The FCC Friday released its order establishing a new class of translators that will help stations fill in DTV coverage gaps in their current service areas.
"It is the Commission’s goal that, following the digital transition, all Americans continue to receive the television broadcast service that they are accustomed to receiving to the greatest extent feasible," the FCC said.
As expected, the commission will not allow the translators on channels 52-59, which are being cleared for advanced wireless services. Besides, the FCC said, none applied for translators in that spectrum.
In total, said the FCC, 14 stations have submitted 20 applications for the translators, and eight requests for temporary translators.
The FCC said it will separately issue a public notice on a first come, first serve licensing process for translators to deal with issues involving coverage problems that require "more distant translators."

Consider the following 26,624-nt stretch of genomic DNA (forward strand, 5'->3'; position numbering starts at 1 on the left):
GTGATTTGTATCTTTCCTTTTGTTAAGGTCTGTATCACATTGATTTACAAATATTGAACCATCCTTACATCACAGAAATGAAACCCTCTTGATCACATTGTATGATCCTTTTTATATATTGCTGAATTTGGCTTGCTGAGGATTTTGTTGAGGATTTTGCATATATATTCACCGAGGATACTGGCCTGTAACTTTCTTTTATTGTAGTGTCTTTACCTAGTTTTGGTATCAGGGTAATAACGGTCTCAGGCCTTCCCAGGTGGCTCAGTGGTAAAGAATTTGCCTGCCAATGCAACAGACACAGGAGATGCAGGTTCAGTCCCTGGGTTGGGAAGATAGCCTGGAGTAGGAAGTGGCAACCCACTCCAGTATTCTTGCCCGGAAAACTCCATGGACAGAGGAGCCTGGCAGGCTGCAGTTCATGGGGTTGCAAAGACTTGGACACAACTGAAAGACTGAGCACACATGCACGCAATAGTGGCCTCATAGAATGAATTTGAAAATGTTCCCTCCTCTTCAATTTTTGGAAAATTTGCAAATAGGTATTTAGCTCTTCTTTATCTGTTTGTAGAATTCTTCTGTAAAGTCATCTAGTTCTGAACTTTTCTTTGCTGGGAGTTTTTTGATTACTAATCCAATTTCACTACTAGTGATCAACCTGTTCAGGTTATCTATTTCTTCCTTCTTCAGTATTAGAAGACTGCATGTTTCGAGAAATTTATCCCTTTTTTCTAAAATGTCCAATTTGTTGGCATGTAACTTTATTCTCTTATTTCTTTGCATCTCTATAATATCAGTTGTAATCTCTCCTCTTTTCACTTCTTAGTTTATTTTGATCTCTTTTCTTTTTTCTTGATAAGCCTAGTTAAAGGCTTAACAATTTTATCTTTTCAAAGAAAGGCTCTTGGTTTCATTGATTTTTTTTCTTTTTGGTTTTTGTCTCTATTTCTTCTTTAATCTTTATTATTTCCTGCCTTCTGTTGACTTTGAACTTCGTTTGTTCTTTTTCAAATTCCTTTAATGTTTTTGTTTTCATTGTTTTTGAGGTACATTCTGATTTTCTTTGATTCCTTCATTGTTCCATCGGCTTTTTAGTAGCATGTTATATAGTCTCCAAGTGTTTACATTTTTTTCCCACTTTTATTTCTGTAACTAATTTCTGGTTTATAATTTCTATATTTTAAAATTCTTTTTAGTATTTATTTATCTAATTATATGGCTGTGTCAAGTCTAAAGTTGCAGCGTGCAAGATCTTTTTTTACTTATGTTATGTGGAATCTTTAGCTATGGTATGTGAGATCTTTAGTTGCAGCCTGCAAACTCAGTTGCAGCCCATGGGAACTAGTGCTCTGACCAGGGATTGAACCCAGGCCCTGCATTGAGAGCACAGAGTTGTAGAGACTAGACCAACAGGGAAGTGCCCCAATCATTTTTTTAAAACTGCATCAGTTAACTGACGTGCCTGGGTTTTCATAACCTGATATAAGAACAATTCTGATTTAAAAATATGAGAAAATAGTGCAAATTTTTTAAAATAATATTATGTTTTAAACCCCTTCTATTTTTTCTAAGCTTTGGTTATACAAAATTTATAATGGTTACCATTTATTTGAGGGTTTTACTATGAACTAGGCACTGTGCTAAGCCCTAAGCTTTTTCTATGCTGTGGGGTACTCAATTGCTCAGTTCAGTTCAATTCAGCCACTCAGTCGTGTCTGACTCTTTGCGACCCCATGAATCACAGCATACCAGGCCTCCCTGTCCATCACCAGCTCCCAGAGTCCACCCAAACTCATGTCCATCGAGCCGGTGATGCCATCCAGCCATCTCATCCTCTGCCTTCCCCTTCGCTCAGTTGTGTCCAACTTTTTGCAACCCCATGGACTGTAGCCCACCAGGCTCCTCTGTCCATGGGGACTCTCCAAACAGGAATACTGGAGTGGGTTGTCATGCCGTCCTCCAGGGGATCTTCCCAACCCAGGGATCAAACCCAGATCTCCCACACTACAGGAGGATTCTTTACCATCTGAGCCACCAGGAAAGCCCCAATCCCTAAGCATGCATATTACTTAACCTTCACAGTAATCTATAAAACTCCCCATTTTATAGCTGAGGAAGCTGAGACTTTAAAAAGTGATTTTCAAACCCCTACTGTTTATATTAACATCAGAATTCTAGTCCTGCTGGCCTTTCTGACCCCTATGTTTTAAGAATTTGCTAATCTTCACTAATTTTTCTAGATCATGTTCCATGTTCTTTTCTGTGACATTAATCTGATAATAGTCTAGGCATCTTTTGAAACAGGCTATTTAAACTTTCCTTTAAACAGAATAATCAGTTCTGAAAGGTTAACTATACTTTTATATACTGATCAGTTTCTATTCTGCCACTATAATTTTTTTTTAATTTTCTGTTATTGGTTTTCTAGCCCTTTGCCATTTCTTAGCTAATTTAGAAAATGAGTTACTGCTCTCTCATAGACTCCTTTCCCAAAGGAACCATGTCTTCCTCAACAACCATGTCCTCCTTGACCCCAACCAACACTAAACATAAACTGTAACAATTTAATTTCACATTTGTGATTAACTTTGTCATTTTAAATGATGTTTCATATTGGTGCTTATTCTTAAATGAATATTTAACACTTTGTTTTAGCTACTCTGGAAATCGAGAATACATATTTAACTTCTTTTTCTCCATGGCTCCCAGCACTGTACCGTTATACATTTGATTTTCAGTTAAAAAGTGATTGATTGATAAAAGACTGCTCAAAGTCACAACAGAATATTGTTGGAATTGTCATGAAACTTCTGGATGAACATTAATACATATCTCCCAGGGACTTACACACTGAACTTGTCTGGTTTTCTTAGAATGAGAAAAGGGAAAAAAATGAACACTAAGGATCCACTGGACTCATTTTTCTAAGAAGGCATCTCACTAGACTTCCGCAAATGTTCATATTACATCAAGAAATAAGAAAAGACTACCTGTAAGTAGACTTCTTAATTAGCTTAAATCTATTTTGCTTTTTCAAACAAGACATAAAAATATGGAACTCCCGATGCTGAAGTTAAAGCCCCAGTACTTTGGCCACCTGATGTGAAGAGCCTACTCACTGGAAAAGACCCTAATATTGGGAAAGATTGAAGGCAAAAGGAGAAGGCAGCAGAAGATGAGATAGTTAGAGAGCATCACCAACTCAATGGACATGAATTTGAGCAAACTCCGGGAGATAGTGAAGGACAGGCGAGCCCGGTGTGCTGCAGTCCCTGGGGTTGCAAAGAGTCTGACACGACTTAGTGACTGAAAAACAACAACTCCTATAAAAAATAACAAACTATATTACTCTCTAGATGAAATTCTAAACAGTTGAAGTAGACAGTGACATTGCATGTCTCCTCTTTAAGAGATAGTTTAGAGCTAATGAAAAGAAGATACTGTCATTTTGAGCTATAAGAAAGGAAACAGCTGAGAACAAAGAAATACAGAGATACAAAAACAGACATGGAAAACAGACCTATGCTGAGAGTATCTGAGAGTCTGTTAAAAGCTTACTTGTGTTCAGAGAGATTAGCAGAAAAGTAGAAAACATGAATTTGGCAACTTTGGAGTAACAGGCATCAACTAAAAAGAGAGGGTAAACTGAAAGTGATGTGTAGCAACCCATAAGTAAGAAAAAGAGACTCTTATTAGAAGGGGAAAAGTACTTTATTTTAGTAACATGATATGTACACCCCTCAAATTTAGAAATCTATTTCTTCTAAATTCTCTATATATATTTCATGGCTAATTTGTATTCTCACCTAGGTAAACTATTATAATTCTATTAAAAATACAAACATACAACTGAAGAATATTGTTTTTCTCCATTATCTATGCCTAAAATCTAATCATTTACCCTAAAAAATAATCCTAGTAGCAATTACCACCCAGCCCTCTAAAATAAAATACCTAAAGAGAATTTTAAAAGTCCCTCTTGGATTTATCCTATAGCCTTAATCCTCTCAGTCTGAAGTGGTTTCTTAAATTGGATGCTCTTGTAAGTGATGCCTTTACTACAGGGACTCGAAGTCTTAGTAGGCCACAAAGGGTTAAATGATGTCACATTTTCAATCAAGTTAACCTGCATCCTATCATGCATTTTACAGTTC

As expected, the commission has also decided not to put a six-month deadline on construction of the facilities, but keep the usual three-year time period.
The FCC will not make broadcasters pay in the secondary spectrum market for the fill-in spectrum, as the wireless industry had suggested.
The FCC rejected a proposal by the National Association of Broadcasters that they have more flexibility to determine a signal loss area, saying that would be "unduly combersome to administer."
The FCC's decision comes only a little over a month before the June 12 switch to digital, but the commission has been allowing translator applications to be submitted under temporary authority.
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